Passivhaus: German engineering for greener homes

Extending the Passivhaus methodology to all

I am currently studying to be a certified Passivhaus Designer. Whilst I am itching to get involved with my first Passivhaus I am very interested in the lessons we can learn from the methodology and how I can use this to the benefit of jobs where I’m not designing to the Passivhaus standard.

What is Passivhaus?

Passivhaus is a design and build methodology used to produce low-energy, superbly comfortable buildings. It was pioneered by German physicist Wolfgang Feist . In simple terms the high level of insulation, the super air tightness of the building and the rigorous attention to detail means that the heating demands can be as little as 10% of the heating required in a comparable building built to current UK standards.

There are thousands of Passivhaus on the continent, but in the UK there are only 100 or so newly built Passivhaus homes and a handful of retro-fits, which are existing buildings that have been upgraded to the Passivhaus standard. Passivhaus is a relatively new concept in the UK and build costs are said to be 10 to 15% higher than traditional build costs.

What can we learn from the Passivhaus methodology?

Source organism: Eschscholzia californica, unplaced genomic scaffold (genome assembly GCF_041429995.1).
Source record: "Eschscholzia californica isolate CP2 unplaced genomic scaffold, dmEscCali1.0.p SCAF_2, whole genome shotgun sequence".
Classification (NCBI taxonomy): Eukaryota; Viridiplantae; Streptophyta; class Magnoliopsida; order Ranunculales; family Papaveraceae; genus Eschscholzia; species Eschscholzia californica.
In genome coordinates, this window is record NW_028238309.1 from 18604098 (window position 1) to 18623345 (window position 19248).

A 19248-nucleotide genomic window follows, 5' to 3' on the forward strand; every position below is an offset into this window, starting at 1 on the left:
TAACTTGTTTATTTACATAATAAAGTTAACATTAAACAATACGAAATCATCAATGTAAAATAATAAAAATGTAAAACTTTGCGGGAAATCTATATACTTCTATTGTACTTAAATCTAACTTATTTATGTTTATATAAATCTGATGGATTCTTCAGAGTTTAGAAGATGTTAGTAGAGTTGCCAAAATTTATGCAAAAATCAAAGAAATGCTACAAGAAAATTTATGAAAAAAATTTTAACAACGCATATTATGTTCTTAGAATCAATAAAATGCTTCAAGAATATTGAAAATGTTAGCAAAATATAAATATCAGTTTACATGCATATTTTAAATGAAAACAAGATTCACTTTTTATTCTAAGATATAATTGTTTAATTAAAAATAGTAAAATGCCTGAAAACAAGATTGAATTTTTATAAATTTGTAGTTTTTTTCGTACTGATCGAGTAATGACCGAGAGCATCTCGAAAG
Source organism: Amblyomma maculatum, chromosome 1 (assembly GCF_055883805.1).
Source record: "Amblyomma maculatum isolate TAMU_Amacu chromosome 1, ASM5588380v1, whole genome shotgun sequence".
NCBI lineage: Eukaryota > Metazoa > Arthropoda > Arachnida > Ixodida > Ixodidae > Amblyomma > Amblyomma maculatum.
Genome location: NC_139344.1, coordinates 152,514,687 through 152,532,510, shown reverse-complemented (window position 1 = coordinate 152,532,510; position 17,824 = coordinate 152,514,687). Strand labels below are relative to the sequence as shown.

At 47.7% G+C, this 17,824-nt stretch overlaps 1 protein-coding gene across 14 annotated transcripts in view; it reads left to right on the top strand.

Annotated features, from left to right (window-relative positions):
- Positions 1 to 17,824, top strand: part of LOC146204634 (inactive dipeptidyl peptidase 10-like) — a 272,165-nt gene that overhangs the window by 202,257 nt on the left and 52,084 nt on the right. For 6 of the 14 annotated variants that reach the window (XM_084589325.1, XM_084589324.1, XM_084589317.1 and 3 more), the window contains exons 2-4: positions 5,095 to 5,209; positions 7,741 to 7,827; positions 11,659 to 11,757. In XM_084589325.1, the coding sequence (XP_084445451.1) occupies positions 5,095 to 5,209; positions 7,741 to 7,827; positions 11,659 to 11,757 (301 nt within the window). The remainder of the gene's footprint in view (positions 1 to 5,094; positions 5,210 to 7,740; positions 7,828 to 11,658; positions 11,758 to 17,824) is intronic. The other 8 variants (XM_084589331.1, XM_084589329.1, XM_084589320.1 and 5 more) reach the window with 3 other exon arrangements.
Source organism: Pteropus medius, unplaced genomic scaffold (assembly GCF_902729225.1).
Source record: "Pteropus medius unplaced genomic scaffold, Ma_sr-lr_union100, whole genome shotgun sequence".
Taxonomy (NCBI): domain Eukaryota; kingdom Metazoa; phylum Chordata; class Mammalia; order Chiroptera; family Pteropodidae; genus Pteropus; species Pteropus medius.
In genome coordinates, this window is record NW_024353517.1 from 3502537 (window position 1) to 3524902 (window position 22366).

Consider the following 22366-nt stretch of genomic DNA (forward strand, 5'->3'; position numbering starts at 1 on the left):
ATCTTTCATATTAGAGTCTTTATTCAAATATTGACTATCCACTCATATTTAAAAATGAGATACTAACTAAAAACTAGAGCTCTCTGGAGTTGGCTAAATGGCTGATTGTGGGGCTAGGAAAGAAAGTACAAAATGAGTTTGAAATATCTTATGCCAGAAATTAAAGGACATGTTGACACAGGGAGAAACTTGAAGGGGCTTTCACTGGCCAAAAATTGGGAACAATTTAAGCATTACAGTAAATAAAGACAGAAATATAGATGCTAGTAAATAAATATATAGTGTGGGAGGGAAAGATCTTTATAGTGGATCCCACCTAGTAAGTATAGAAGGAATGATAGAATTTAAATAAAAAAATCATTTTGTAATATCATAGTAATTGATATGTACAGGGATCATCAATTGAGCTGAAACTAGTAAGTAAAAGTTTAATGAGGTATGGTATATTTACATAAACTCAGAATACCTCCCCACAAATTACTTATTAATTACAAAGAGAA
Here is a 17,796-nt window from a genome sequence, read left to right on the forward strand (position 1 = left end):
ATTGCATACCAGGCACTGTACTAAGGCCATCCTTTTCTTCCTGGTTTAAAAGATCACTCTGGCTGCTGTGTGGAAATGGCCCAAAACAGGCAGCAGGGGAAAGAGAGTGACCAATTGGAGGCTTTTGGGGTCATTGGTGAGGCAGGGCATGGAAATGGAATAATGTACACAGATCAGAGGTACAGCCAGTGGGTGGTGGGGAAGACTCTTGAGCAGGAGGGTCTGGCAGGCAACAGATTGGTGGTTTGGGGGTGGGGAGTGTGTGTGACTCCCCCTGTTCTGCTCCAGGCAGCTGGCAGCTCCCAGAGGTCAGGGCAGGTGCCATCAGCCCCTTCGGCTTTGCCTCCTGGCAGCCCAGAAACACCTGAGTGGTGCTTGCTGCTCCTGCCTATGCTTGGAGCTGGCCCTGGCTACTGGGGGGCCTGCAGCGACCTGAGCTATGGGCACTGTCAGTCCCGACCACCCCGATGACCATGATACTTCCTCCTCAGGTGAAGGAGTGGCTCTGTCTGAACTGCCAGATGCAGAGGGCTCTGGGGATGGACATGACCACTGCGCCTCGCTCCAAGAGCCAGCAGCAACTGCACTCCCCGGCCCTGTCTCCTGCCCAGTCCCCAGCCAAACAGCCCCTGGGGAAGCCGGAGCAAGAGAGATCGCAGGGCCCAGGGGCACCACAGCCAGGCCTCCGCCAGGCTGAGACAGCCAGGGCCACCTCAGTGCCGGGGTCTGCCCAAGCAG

1.   More rigorous energy assessment

Passivhaus uses a planning/design tool that pulls together all the components of the building, enabling the designer to adjust the type, performance and/or cost of the components to achieve the optimum energy use of the building. It’s the most rigorous, accurate and detailed energy assessment tool  I have ever used and its wider use would significantly benefit any building job.

2.   Closer attention to detail and air tightness

A large part of the success of a low-energy home is to have well thought-through and detailed designs of the elements of the building where heat is lost. Passivhaus requires the architect to produce details for the junctions and for the structural elements that eliminate thermal bridges and do not compromise the air tightness of the building.

3.   Improved build quality

The third element is that of the build quality: the builder must understand and build to the architects’ details. A small number of builders are starting to build to these exacting standards, but the vast majority, whist not adverse to new methods of working, do not seems to know about or understand the physics behind these ‘new’ build methods.

4.   Better team working

The forth lesson is that all the team involved with the build (the client, architect, consultant and the builder) must work together. The team must understand the concept; know the reasons things are being done in a certain way, and work collectively to achieve the common goal. Not impossible, but not often achieved on a standard UK building job.

Interested in building a Passivhaus, in bringing your home up to Passivhaus standards or using the Passivhaus design methodology? Contact me for a free consultation.

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